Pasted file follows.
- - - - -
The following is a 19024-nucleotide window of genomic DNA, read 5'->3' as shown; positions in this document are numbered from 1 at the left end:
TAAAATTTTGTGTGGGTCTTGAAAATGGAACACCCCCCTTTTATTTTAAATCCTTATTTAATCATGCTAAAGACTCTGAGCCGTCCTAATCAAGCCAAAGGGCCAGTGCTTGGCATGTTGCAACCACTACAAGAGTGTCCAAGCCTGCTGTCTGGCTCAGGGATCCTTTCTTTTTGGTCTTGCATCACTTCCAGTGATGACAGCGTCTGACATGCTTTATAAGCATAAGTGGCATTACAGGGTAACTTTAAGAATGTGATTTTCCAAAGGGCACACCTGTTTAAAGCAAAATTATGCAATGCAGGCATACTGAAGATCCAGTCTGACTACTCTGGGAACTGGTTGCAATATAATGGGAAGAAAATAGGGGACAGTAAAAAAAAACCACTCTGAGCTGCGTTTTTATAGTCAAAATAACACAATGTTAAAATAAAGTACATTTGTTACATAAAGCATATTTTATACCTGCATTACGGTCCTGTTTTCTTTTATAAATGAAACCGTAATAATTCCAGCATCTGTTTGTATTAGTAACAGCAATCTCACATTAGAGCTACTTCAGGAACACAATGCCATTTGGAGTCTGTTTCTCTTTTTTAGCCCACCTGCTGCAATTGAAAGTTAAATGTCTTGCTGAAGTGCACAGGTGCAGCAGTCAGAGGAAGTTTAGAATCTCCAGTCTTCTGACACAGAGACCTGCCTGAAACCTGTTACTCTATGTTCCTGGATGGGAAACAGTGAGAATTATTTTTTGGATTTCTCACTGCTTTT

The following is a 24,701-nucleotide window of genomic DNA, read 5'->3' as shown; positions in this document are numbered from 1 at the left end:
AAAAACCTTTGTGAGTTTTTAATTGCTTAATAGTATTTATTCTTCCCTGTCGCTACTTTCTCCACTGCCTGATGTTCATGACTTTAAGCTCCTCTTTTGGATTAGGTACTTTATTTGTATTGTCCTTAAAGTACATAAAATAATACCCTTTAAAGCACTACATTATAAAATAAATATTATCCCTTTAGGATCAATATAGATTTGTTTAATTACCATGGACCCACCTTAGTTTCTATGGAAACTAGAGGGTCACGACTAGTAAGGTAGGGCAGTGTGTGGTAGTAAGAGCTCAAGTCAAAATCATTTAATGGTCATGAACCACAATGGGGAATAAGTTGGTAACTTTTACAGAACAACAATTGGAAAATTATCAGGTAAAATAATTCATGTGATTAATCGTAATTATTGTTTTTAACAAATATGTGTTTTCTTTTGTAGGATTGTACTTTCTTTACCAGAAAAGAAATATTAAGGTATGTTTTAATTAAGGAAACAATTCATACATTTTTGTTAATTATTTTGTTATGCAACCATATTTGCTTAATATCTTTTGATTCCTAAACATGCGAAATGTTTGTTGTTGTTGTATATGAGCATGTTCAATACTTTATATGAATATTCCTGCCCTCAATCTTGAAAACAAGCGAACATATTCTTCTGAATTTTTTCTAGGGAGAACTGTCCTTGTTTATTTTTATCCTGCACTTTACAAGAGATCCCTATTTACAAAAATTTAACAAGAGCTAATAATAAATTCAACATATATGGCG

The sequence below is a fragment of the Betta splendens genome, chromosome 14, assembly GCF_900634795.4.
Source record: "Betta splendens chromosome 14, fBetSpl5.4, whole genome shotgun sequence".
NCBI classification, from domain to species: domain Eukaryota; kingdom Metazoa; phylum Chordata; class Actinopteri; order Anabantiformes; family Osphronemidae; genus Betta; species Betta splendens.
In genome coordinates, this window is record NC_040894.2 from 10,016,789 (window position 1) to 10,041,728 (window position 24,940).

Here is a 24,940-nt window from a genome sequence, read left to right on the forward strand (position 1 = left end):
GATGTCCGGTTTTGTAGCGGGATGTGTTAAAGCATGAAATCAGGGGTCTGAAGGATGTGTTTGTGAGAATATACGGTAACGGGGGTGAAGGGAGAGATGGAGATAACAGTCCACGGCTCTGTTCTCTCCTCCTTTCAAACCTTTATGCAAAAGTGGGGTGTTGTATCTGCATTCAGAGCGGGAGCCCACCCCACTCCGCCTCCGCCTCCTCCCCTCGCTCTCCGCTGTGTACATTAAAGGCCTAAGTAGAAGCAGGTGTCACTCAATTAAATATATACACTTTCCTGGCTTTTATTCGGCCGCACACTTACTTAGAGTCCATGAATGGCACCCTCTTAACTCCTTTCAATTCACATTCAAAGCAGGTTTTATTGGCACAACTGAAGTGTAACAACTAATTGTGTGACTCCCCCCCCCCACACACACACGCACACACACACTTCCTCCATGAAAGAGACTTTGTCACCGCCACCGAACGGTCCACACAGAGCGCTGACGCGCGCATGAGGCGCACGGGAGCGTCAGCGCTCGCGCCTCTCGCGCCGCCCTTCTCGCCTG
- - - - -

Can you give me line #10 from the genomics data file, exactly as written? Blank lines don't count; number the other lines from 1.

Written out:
GATGTCCGGTTTTGTAGCGGGATGTGTTAAAGCATGAAATCAGGGGTCTGAAGGATGTGTTTGTGAGAATATACGGTAACGGGGGTGAAGGGAGAGATGGAGATAACAGTCCACGGCTCTGTTCTCTCCTCCTTTCAAACCTTTATGCAAAAGTGGGGTGTTGTATCTGCATTCAGAGCGGGAGCCCACCCCACTCCGCCTCCGCCTCCTCCCCTCGCTCTCCGCTGTGTACATTAAAGGCCTAAGTAGAAGCAGGTGTCACTCAATTAAATATATACACTTTCCTGGCTTTTATTCGGCCGCACACTTACTTAGAGTCCATGAATGGCACCCTCTTAACTCCTTTCAATTCACATTCAAAGCAGGTTTTATTGGCACAACTGAAGTGTAACAACTAATTGTGTGACTCCCCCCCCCCACACACACACGCACACACACACTTCCTCCATGAAAGAGACTTTGTCACCGCCACCGAACGGTCCACACAGAGCGCTGACGCGCGCATGAGGCGCACGGGAGCGTCAGCGCTCGCGCCTCTCGCGCCGCCCTTCTCGCCTG